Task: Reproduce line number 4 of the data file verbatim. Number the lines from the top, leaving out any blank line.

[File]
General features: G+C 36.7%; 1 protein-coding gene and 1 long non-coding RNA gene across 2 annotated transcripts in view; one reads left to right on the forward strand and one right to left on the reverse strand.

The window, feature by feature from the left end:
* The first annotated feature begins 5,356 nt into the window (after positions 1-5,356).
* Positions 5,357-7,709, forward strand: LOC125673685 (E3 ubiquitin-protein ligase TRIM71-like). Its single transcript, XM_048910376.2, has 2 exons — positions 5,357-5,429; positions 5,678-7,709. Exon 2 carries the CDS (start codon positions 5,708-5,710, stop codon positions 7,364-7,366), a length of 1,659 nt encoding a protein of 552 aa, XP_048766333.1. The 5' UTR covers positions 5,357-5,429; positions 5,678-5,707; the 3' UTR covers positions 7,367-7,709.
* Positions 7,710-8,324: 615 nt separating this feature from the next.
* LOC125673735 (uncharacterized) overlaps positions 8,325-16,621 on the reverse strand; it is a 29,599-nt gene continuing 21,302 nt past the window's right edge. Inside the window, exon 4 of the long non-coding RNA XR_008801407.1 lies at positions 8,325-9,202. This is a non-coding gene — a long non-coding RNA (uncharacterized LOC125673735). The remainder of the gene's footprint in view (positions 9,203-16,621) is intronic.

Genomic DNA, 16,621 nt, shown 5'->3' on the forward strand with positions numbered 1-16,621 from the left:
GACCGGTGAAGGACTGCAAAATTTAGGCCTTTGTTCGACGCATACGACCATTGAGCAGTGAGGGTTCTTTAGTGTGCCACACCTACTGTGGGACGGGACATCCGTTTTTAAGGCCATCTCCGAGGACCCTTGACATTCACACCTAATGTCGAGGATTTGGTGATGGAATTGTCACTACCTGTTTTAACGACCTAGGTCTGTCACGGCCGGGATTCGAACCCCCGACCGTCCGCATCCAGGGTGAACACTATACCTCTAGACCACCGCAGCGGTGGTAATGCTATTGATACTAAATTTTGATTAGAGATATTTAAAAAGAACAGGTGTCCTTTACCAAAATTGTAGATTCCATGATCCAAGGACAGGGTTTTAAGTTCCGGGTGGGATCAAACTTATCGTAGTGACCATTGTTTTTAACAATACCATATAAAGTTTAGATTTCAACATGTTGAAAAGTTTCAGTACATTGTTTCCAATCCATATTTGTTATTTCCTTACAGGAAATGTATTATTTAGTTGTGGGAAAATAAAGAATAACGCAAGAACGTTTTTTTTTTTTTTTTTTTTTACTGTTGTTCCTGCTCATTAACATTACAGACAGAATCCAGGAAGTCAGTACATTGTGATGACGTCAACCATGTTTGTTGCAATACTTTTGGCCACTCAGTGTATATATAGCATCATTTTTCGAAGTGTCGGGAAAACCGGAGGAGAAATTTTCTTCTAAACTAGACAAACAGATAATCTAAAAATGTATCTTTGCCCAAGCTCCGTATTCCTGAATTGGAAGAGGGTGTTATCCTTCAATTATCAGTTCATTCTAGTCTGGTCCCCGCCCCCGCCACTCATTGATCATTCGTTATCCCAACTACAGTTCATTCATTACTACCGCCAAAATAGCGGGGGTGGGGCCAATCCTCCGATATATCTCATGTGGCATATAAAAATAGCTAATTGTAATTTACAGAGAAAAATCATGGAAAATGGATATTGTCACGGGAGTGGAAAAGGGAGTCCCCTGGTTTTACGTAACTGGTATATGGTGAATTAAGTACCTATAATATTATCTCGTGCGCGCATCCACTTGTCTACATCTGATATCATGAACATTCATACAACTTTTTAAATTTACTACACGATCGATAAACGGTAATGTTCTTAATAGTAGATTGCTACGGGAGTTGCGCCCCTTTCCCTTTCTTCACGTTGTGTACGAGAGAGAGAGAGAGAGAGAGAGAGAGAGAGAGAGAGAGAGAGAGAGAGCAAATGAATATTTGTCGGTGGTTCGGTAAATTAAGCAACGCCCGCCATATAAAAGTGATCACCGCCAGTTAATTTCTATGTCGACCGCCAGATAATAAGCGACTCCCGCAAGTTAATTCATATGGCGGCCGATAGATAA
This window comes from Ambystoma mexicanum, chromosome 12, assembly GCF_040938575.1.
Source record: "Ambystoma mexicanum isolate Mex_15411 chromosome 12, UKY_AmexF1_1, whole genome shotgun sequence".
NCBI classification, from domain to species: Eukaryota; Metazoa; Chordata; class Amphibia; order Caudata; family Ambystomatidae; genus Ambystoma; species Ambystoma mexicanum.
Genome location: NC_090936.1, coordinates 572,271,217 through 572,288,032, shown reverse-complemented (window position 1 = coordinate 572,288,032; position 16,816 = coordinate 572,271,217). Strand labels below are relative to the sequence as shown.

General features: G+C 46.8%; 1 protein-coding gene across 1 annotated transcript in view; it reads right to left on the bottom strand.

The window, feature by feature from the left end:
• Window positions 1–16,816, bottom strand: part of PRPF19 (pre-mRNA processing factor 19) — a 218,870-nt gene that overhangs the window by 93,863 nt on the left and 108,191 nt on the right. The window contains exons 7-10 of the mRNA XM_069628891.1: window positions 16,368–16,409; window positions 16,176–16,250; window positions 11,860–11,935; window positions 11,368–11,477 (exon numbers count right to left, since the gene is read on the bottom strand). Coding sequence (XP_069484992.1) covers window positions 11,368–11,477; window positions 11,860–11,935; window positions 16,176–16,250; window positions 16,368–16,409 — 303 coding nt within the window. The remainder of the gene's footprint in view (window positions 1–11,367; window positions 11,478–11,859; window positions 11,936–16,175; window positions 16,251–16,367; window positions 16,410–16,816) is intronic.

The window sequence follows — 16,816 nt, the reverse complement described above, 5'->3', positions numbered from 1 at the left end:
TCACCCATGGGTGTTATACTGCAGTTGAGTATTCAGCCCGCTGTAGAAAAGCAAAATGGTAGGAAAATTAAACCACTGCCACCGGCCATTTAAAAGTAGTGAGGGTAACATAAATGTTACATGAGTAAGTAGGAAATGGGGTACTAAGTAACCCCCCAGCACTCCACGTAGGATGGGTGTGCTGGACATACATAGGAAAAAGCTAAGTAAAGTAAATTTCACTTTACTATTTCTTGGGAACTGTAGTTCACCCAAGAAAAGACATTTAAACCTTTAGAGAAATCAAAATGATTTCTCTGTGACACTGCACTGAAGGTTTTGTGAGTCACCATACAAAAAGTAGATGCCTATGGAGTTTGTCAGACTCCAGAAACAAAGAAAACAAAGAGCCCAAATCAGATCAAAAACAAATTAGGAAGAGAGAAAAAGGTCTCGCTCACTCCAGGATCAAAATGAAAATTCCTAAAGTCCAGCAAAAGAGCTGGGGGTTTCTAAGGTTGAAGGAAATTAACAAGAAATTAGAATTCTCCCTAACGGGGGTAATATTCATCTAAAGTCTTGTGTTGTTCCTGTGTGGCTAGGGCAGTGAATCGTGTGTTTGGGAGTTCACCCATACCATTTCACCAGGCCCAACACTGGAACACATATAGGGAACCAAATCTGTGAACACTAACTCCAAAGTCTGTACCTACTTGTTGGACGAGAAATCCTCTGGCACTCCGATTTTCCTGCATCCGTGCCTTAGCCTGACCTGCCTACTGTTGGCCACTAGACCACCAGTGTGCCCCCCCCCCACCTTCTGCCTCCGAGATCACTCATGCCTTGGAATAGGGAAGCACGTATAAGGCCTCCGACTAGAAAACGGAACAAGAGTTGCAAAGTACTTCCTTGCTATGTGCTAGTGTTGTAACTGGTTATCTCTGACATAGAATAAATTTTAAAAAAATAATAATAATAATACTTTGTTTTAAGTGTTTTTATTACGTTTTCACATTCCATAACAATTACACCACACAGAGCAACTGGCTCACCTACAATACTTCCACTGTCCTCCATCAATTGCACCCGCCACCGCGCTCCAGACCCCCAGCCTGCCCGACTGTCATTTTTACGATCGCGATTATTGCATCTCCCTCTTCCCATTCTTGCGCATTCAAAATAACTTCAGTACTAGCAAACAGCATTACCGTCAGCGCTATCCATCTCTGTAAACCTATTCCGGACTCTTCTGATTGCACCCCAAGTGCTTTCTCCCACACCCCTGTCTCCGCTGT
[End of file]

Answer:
* Positions 5,357-7,709, forward strand: LOC125673685 (E3 ubiquitin-protein ligase TRIM71-like). Its single transcript, XM_048910376.2, has 2 exons — positions 5,357-5,429; positions 5,678-7,709. Exon 2 carries the CDS (start codon positions 5,708-5,710, stop codon positions 7,364-7,366), a length of 1,659 nt encoding a protein of 552 aa, XP_048766333.1. The 5' UTR covers positions 5,357-5,429; positions 5,678-5,707; the 3' UTR covers positions 7,367-7,709.